Europe Broils Amid a Heat Wave and Wildfires

LA TESTE-DE-BUCH, France – A heat wave ravaging Europe spilled into Britain on Monday and sparked devastating wildfires in Spain and France, displacing thousands and prompting water-bombing planes and firefighters to battle dry forests.

In Spain, two people died in a fire linked to global warming, where the prime minister said “climate change will kill”.

The death toll is higher than the hundreds of heat-related deaths reported in the Iberian Peninsula, as extreme heat has gripped the continent in recent days and fueled wildfires from Portugal to the Balkans. Some areas, including northern Italy, are also experiencing prolonged drought. Climate change is making such life-threatening extremes less rare – and heatwaves have even occurred in places like Britain, which have resulted in record temperatures.

As the hot weather in the UK is expected to be severe this week, train operators have warned it could disrupt train services and some schools have set up pools to help children cool down.

Temperature records were broken in France and strong storms complicated firefighting in the southwest of the country.

“The fire is really raging,” said regional fire chief Mark Vermeulen as tree trunks burst into flames, sending burning embers into the air and spreading the fire further.

“We are facing dire and extraordinary circumstances,” he said.

Authorities are evacuating more cities and evacuating 14,900 people from areas that may be in the path of the fire and suppressing smoke. In total, more than 31,000 people have been forced from their homes and winter vacations in the Gironde region since the wildfires began on July 12.

Three more planes were sent to join six others in fighting the blaze, pumping seawater and making repeated runs through thick clouds of smoke, the Interior Ministry said Sunday night.

More than 200 reinforcements are on their way to join 1,500 firefighters trying to control the blaze in the Gironde, where the blaze has sent thick smoke over expensive vineyards and the Arcachon basin, famous for its Ister and beaches.

Spain, on the other hand, announced the second death by self-immolation in two days. The body of a 69-year-old sheep farmer was found in the same hill area where a 62-year-old firefighter died in a fire in the northwest Zamora district on Monday. More than 30 wildfires across Spain have forced the evacuation of thousands of people and submerged 220 square kilometers (85 square miles) of forest and wasteland.

Passengers on board a train through Zamora were horrified to see the flames up close as their train stopped in the countryside. Unscheduled and unhindered – video shows about a dozen passengers in a train car looking out the window as they are shocked by the flames on both sides of the track.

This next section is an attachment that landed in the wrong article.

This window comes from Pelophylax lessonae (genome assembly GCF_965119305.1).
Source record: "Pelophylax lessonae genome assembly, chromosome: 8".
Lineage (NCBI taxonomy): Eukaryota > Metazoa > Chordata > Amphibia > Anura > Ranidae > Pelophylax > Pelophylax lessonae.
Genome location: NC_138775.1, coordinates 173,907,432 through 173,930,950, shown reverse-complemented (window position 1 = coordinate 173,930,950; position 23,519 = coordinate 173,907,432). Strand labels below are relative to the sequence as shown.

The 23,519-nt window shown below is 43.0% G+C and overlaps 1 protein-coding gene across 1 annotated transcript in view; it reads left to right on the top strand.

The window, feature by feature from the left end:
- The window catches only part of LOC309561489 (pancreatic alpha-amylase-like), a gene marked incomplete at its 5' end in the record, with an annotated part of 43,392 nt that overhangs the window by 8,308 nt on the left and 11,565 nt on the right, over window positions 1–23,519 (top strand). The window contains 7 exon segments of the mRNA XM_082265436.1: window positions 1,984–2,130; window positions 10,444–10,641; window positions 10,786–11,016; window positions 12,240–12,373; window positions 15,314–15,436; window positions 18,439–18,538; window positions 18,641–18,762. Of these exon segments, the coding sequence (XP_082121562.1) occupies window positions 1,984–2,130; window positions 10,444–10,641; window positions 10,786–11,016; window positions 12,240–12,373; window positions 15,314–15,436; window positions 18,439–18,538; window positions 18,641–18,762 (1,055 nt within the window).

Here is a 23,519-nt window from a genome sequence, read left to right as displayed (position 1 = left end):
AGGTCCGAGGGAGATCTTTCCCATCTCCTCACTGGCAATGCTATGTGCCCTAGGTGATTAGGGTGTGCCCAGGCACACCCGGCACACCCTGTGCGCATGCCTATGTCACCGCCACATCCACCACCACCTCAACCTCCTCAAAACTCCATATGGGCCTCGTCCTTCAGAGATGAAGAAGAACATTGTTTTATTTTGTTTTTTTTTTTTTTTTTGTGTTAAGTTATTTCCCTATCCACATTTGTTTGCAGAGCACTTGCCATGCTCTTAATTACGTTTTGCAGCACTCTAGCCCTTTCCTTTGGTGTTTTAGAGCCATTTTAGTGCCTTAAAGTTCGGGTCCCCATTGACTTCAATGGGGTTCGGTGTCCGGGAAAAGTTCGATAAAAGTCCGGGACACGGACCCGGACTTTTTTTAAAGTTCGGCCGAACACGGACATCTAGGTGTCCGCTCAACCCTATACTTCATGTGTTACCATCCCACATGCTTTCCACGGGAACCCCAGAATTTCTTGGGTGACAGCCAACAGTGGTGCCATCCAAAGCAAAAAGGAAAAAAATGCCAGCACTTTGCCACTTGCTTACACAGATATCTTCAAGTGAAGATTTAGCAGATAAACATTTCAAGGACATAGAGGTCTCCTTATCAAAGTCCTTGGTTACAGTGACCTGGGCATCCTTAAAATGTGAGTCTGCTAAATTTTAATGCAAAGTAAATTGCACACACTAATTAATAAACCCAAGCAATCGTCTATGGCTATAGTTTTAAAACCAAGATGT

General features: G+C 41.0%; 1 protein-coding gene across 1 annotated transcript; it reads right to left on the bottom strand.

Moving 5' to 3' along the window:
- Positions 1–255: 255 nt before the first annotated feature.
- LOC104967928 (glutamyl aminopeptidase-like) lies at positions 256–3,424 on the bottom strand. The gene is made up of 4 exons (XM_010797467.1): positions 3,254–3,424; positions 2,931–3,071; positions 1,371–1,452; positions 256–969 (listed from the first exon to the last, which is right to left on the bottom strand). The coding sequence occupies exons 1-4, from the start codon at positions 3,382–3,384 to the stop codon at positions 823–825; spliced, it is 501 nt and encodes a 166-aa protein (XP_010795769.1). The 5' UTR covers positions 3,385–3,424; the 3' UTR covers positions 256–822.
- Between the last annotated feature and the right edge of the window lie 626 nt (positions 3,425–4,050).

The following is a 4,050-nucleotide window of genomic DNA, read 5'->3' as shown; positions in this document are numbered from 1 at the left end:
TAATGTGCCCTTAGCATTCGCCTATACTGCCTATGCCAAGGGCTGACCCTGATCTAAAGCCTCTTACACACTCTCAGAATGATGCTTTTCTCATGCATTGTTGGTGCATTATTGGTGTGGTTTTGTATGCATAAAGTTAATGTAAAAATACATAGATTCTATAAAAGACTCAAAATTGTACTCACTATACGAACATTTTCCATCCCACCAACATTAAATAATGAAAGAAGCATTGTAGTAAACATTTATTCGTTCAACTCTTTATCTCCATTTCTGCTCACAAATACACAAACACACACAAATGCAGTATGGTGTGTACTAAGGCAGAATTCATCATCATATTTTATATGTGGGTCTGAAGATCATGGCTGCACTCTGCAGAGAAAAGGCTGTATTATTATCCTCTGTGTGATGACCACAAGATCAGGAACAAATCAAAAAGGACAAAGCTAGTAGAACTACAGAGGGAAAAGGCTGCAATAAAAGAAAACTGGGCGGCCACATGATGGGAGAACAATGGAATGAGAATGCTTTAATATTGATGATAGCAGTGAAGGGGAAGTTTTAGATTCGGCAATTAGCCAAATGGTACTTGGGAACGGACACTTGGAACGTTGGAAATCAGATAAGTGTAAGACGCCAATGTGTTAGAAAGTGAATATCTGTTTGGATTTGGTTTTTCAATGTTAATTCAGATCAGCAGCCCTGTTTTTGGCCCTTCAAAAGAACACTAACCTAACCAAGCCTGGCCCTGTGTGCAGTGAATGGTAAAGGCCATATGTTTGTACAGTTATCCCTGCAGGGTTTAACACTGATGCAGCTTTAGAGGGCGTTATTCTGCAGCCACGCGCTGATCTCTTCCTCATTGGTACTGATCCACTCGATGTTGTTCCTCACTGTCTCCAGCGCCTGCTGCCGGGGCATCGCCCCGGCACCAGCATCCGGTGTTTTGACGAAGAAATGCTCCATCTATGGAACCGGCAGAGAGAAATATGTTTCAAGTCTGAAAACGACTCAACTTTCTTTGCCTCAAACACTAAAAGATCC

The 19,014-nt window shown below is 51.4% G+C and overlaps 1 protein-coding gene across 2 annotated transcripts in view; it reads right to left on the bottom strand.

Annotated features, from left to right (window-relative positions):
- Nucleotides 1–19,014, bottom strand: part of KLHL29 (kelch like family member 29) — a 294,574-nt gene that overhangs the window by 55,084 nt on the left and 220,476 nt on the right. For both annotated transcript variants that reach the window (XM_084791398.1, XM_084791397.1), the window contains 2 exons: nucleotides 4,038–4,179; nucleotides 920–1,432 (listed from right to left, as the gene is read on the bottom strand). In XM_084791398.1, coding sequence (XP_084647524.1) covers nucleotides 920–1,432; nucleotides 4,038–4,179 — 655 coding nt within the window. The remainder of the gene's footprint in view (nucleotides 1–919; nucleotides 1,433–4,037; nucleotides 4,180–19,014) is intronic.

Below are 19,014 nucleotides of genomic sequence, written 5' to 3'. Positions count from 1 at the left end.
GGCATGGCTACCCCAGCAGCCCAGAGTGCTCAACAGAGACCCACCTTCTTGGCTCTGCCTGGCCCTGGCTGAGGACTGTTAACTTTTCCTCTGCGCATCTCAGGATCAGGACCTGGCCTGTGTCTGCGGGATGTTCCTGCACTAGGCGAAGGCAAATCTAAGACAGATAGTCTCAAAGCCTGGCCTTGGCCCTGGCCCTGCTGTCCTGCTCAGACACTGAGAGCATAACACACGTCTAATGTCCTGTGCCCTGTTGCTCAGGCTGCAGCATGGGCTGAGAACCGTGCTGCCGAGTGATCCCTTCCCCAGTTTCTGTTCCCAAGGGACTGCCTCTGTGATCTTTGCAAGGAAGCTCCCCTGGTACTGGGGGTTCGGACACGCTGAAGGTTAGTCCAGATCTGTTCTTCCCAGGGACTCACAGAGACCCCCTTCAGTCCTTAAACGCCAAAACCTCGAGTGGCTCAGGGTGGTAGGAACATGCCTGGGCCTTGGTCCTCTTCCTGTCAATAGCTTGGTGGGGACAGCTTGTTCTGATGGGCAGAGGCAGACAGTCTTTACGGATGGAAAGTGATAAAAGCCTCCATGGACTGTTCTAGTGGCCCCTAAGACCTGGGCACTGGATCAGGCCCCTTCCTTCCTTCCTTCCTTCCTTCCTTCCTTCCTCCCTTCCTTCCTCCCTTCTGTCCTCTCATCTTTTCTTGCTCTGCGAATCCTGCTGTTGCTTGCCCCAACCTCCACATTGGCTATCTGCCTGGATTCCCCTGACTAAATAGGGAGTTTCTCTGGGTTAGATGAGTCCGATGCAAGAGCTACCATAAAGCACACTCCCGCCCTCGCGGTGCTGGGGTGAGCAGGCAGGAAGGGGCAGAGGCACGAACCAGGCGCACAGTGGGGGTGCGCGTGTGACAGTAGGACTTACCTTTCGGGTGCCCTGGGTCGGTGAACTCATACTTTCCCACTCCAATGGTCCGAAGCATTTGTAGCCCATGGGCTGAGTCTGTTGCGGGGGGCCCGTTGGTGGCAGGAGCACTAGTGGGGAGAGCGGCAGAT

Climate scientists say heat waves are more intense, more frequent and longer because of climate change – and combined with drought, it has made it harder to fight wildfires. They say climate change will make weather more severe and make wildfires more frequent and destructive.

“Climate change will kill,” Spanish Prime Minister Pedro Sánchez said during a visit to the Extremadura region, where three major fires have been ravaged. “It kills people, it kills our ecosystems and biodiversity.”

Spain’s climate change minister, Teresa Ribera, said her country was “on fire” as she attended climate change talks in Berlin.

After more than 10 days of temperatures above 40 degrees Celsius (104 degrees Fahrenheit), she warned of “still dire prospects for the coming days” with moderate cooling at night.

At least 748 heat-related deaths have been reported in Spain and neighboring Portugal during a heat wave earlier this month, where temperatures reached 47C (117F).

The heat wave in Spain is forecast to ease on Tuesday, but the relief will be short-lived as temperatures rise again on Wednesday.

Officials in Britain have issued a high temperature warning for the first time, and the weather service forecast that the high of 38.7 C (101.7 F) set for 2019 could be broken.

Met Office chief executive Penelope Endersby said: “Forty one is not off the cards. “We have some 43s in the model, but hopefully that won’t be the case.”

France’s often hot Brittany region recorded 39.3C (102.7F) degrees at the port of Brest, up from 35.1C since September 2003, French weather service Meteo France said.

Regional records in France were broken in more than a dozen cities as the weather service said Monday was the “hottest day of this heat wave”.

The Balkan region expected the worst of the heat this weekend, but there have already been sporadic wildfires.

Early Monday, Slovenian officials said firefighters had brought one fire under control. Croatia sent a watercraft to help last week after battling its own wildfires in the Adriatic Sea. A fire in Šibenik forced some people to evacuate their homes but was later extinguished.

In Portugal, very cold weather on Monday helped fire crews make progress. More than 600 firefighters attended four major fires in northern Portugal.

Leicester reports from Le Pecq. Associated Press reporters Danica Kirka and Jill Lawless in London, Geir Moulson in Berlin, Raquel Redondo in Madrid, Barry Hutton in Lisbon, Portugal and Jovana Gek in Belgrade, Serbia, contributed.

More must-read stories from TIME

contact us at

Articles You Might Like

Share This Article

More Stories

Get Your Forest Fire Alerts

We track wildfires and news from satellites, newsbots and Tweets